Lets say you want to put a shaped molding around the upper perimeter of
something that has one end higher than another; that is, that has two
parallel sloped sides.
That means the end cuts on the pieces along the sloped areas will be longer
than the molding is wide. How do you do it so the copes will match what
they are butted to? Or - if around the outside - the mitered cuts?
It sounds like you are not coping with the world very well this morning. ;-)
If it were my problems I would do as suggested and cutting off the tip.
However if the tip is big, I would flare the pieces together by
cutting it in an eye pleasing line to connect the two pieces together.
Once the bottom edge looked correct, I would use a sharp chisel to carve
both pieced to make the profiles match.
I realize this is not a practical solution if you have many joints, but
if there are only 2 to 4 it would be doable. Since they are across the
room from each other they only have to match to the eye, not be perfect
Which works if working on the same plane. What are you going to do if
one molding is going from one elevation to another, at an angle,
stopping and immediately turning 90 degrees and proceeding horizontally?
I can't envision precisely what he's after from the description (nor
yours :) ).
If there's an out-of-plane direction, the same is true--it takes
splitting the difference in the direction normal to the surface between
the two to get an equivalent projection on the two pieces; not
necessarily simple to measure or compute or cut... :)
It may be simpler to put in a butting-block to meet the ends against
from the opposite directions.
Let me try again.
Consider a room with a ceiling sloping up to a peak at one end. That would
give you, for example...
East wall - 8' high
West wall - 12' high
North wall slopes- 8' high at one end, 12' at the other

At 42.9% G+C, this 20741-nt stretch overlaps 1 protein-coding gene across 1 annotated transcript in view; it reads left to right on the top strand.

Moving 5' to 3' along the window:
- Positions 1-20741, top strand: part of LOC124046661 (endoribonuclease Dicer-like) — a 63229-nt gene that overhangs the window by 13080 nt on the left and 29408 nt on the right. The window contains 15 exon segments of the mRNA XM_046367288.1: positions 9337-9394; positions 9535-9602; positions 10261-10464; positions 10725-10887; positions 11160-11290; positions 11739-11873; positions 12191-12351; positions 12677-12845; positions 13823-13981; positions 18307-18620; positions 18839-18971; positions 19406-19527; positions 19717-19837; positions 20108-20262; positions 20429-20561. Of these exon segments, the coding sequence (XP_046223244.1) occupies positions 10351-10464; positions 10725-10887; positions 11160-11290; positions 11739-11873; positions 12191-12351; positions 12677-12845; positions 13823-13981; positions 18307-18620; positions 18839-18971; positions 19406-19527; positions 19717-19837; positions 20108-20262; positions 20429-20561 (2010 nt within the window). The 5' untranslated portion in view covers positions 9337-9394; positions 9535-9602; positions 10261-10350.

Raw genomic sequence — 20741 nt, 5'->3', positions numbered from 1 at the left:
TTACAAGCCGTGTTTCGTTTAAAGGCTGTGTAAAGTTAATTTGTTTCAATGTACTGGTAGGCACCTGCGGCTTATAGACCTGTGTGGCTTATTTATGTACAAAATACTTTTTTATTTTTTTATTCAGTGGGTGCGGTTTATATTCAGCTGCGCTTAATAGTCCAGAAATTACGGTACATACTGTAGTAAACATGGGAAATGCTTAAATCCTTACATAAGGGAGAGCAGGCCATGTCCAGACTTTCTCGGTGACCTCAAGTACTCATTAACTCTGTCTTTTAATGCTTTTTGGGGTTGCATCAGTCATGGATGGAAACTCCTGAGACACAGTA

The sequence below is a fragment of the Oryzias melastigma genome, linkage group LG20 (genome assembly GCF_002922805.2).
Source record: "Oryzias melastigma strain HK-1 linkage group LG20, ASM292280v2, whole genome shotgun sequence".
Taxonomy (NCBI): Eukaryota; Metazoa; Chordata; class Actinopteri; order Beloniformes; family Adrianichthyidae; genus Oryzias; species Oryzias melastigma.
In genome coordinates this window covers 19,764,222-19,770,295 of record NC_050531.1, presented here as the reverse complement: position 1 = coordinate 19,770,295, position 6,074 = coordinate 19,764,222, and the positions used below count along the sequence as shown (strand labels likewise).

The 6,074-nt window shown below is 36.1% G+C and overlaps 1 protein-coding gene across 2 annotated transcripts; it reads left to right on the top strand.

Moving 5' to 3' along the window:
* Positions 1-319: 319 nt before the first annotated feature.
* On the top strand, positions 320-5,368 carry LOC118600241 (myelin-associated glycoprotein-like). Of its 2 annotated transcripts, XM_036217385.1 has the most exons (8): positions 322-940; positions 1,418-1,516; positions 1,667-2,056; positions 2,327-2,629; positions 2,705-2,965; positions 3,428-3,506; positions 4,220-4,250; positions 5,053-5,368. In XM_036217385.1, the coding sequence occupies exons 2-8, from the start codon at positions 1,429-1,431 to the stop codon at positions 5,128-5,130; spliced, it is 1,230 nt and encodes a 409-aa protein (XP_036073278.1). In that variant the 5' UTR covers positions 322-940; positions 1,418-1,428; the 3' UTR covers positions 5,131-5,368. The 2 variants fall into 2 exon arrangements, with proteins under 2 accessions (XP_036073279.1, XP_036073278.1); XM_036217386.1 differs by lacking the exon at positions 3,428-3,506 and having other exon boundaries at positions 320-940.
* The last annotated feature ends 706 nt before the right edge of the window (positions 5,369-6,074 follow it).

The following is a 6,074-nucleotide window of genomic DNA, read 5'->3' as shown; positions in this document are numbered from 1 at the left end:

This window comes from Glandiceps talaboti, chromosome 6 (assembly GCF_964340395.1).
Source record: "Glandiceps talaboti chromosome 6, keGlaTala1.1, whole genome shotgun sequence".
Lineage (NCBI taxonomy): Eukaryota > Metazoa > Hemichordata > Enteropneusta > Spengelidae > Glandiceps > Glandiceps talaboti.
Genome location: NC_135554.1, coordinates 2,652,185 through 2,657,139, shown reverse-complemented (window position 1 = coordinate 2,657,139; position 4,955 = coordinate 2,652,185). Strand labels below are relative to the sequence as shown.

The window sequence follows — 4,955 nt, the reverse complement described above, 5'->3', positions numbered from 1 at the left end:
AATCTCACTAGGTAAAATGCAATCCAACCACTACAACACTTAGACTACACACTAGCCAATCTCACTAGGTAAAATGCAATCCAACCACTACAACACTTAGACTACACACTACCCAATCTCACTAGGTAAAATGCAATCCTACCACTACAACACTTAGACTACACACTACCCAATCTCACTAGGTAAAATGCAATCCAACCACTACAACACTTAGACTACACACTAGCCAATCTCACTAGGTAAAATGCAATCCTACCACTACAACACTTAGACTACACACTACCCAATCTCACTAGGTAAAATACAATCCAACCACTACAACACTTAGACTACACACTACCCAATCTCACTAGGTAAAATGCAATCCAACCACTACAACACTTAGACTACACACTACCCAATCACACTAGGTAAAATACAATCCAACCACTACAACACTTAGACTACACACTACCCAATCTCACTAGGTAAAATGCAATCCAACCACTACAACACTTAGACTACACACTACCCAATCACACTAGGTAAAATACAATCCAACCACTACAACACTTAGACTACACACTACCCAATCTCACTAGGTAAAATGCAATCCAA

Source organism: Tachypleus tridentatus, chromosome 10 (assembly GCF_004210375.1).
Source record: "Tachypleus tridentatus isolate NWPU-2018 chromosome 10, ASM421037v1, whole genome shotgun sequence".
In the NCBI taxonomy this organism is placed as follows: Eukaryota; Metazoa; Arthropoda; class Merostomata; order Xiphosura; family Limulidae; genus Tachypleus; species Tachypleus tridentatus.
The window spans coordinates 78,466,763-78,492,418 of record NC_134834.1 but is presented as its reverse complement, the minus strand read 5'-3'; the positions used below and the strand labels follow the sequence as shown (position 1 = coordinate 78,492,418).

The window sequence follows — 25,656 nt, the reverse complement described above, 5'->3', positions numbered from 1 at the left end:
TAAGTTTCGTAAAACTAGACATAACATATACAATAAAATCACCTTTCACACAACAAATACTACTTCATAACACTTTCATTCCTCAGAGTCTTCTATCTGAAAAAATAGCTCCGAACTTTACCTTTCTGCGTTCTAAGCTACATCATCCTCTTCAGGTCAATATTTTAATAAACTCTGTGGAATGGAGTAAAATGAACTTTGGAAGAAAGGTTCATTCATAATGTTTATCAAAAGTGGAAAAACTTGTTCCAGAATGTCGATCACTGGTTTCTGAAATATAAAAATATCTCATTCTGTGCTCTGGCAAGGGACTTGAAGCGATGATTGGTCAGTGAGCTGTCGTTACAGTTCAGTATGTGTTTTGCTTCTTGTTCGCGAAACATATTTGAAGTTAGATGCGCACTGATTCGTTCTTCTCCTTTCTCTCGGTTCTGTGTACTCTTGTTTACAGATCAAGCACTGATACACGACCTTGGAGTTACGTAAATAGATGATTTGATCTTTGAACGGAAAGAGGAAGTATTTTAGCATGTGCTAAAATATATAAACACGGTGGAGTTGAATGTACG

South wall slopes - 8' high at one end, 12' at the other
You now want to put a molding all around the room at the wall/ceiling
corner. You want to cope the corners. If you cope the sloping wall molding
to the non-sloping walls, the cut which is to butt against the non-sloping
molding is going to be greater than the molding width. The same is true if
you try to cope non-sloping to sloping. Ditto if you try to miter. Ditto
if it were around the outside of a piece of furniture configured in the same
manner as the imaginary room.
There must be a way to do it and don't tell me "crown molding"...this is
complicated enough :). The only way I can think of is the make the sloping
molding narrower so that the angled end cut will be the same length as the
molding it butts to is wide.
Rather than try to explain, look here,
Trim is 1x4 with 1/2" wide and deep groove 1/2" from bottom. I would
love to learn how to make that bottom right corner work with no extra
pieces like terminals.
If I understand you correctly, this is similar to the problem of cutting
crown moldings for vaulted/cathedral ceilings?
There are a couple of ways to do it, one using a transition piece. If
you DAGS "sloped crown molding", you should find some how to articles.
Which you did. Actually, I had this problem when I was finishing my screen
porch a couple of years ago. I solved it but was wondering if there were a
I adjusted the width of the sloping molding a bit. The horizontal molding
had a beveled top. Actually, all the molding pieces had beveled tops so
that only the front edge touched the ceiling...much easier to get a fit that
way, NP with the non-ninety degree corner at ceiling/wall where it had been
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